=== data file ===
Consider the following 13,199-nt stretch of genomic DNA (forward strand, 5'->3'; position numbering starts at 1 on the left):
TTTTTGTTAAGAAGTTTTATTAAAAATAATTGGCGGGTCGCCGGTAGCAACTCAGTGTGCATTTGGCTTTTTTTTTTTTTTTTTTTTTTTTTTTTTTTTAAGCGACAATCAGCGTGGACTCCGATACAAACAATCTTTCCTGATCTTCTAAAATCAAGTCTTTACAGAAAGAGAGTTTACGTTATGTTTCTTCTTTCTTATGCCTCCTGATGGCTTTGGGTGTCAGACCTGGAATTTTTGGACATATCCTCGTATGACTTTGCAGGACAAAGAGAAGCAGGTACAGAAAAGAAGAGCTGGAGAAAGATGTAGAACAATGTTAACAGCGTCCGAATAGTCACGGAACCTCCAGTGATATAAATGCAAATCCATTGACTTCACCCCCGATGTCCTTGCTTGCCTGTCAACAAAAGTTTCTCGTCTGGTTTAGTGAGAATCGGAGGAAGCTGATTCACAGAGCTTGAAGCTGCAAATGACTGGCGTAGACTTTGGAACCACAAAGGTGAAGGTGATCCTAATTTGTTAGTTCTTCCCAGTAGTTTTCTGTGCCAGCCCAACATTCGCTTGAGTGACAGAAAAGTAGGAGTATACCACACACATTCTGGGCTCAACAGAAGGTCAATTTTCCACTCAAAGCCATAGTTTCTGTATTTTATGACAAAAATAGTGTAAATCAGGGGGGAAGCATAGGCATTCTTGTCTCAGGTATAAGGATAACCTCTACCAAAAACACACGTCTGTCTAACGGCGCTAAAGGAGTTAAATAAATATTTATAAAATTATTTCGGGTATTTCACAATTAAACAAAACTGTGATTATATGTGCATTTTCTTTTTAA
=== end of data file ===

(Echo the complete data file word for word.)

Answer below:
Consider the following 13,199-nt stretch of genomic DNA (forward strand, 5'->3'; position numbering starts at 1 on the left):
TTTTTGTTAAGAAGTTTTATTAAAAATAATTGGCGGGTCGCCGGTAGCAACTCAGTGTGCATTTGGCTTTTTTTTTTTTTTTTTTTTTTTTTTTTTTTTAAGCGACAATCAGCGTGGACTCCGATACAAACAATCTTTCCTGATCTTCTAAAATCAAGTCTTTACAGAAAGAGAGTTTACGTTATGTTTCTTCTTTCTTATGCCTCCTGATGGCTTTGGGTGTCAGACCTGGAATTTTTGGACATATCCTCGTATGACTTTGCAGGACAAAGAGAAGCAGGTACAGAAAAGAAGAGCTGGAGAAAGATGTAGAACAATGTTAACAGCGTCCGAATAGTCACGGAACCTCCAGTGATATAAATGCAAATCCATTGACTTCACCCCCGATGTCCTTGCTTGCCTGTCAACAAAAGTTTCTCGTCTGGTTTAGTGAGAATCGGAGGAAGCTGATTCACAGAGCTTGAAGCTGCAAATGACTGGCGTAGACTTTGGAACCACAAAGGTGAAGGTGATCCTAATTTGTTAGTTCTTCCCAGTAGTTTTCTGTGCCAGCCCAACATTCGCTTGAGTGACAGAAAAGTAGGAGTATACCACACACATTCTGGGCTCAACAGAAGGTCAATTTTCCACTCAAAGCCATAGTTTCTGTATTTTATGACAAAAATAGTGTAAATCAGGGGGGAAGCATAGGCATTCTTGTCTCAGGTATAAGGATAACCTCTACCAAAAACACACGTCTGTCTAACGGCGCTAAAGGAGTTAAATAAATATTTATAAAATTATTTCGGGTATTTCACAATTAAACAAAACTGTGATTATATGTGCATTTTCTTTTTAA